Labour pledges more NHS staff after statistics show patient waited two-and-a-half days for ambulance
One patient in the North West was left waiting more than 65 hours for an ambulance, new statistics have revealed
Labour have pledged to fund the training of more doctors and nurses after new figures showed that patients have been waiting up to two-and-a-half days for an ambulance response.
New statistics released by ambulance trusts showed the shocking state of ambulance waiting times, with one patient in the North West of England waiting more than 65 hours for the emergency care. The patient, who phoned for the ambulance in December 2022, was categorised as a 'category three' urgent case - which includes late stages of labour, burns or abdominal pain. NHS targets for this category state that ambulances should aim to arrive in two hours.
In addition to this, 'category two' patients - which includes those suffering heart attacks and strokes - waited 89 times longer than the target of 18 minutes. Waiting times outside hospitals have also skyrocketed - more than 153,000 people waited in the back of ambulances or more than an hour, with one patients waiting a staggering 40 hours in the South West.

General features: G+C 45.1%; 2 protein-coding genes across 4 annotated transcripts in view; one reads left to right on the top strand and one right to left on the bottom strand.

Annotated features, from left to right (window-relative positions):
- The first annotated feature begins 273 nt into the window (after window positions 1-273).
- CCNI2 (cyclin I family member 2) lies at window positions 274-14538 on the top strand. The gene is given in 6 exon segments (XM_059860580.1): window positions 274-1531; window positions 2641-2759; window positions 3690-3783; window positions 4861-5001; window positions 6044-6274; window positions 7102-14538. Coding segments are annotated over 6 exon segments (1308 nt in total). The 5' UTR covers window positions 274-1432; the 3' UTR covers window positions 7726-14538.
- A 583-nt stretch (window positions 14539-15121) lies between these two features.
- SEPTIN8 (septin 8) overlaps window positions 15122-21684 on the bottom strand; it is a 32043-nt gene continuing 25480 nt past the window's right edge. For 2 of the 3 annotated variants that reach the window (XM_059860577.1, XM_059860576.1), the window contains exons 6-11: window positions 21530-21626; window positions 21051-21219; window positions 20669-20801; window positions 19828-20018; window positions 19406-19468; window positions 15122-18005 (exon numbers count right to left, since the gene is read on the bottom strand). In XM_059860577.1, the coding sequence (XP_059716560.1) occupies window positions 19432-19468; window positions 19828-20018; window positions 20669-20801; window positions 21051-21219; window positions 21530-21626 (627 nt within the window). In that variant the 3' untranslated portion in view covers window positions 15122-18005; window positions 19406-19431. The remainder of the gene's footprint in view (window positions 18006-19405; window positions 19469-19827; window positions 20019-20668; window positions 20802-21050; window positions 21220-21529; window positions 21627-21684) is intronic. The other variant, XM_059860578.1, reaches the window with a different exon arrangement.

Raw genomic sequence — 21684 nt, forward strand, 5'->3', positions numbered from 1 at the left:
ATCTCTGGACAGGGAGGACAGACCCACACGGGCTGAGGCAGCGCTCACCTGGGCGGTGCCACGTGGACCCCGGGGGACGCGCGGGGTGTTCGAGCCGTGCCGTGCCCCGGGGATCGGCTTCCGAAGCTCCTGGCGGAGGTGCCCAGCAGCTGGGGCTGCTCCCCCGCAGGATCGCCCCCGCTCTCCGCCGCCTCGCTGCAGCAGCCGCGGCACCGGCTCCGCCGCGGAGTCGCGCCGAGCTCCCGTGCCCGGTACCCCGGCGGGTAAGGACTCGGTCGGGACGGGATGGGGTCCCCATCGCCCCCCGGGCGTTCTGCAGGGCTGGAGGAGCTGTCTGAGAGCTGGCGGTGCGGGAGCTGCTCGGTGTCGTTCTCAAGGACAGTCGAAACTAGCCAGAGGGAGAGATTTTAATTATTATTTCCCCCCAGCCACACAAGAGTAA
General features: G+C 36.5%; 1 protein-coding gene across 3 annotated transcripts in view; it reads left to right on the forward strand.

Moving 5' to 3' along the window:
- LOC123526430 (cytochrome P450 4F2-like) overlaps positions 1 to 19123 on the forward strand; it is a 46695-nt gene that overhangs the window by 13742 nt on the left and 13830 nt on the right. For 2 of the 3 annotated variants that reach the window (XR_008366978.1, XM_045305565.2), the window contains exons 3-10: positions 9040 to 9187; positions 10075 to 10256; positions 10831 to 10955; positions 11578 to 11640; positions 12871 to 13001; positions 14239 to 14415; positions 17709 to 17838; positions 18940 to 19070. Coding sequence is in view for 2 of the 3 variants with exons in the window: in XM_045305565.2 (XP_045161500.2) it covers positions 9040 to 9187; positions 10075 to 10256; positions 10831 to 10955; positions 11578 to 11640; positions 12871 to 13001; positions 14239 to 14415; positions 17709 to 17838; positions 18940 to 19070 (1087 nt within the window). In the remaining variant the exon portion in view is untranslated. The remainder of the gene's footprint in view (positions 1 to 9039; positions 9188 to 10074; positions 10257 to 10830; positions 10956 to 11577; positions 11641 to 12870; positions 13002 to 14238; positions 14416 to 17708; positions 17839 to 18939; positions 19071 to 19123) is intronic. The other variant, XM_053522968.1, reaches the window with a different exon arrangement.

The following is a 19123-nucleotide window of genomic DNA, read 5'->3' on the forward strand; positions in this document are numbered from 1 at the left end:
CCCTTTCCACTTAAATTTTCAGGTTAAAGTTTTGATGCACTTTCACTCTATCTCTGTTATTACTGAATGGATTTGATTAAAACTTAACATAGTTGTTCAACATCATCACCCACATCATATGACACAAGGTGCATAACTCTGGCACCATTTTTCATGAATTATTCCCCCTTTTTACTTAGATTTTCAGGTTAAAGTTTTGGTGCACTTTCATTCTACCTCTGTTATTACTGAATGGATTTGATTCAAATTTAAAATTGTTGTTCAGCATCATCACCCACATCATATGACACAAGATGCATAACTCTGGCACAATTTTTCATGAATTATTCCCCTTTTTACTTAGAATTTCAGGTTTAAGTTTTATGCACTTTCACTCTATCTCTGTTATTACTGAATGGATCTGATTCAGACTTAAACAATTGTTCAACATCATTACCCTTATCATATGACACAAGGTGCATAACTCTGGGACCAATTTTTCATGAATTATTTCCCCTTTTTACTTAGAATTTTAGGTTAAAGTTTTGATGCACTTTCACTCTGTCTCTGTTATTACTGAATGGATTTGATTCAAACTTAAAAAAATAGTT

It comes as the NHS remains heavily under pressure, with waiting lists and waiting times being criticised. The Labour Party has pledged to fund the NHS and its workforce to bring the health service back up to scratch.
Wes Streeting MP, Shadow Health and Social Care Secretary, said: “Patients can no longer trust that an ambulance will reach them in an emergency. Stroke and heart attack victims are left waiting for hours, when every second counts. This is the terrifying reality after 13 years of Conservative understaffing of our NHS.
“Patients should be able to phone 999, safe in the knowledge that they will get an answer and an ambulance when they need it. The longer we give the Conservatives in office, the longer patients will wait.
“Labour will launch the biggest expansion of the NHS workforce in history, training the staff needed to reach patients on time, paid for by abolishing the non-dom tax status. We will ensure the NHS is there for us when we need it once again.”
A Department of Health and Social Care spokesperson said: “No one should have to wait longer than necessary to access urgent and emergency care and we are working hard to improve ambulance waiting times, which have substantially reduced from the peak of winter pressures in December 2022.
“Our Urgent and Emergency Care Recovery Plan will allow people to be seen quicker by scaling up community teams, expanding virtual wards, and getting 800 new ambulances on the road. This is on top of £750 million we have provided this winter to speed up hospital discharge and free up beds.”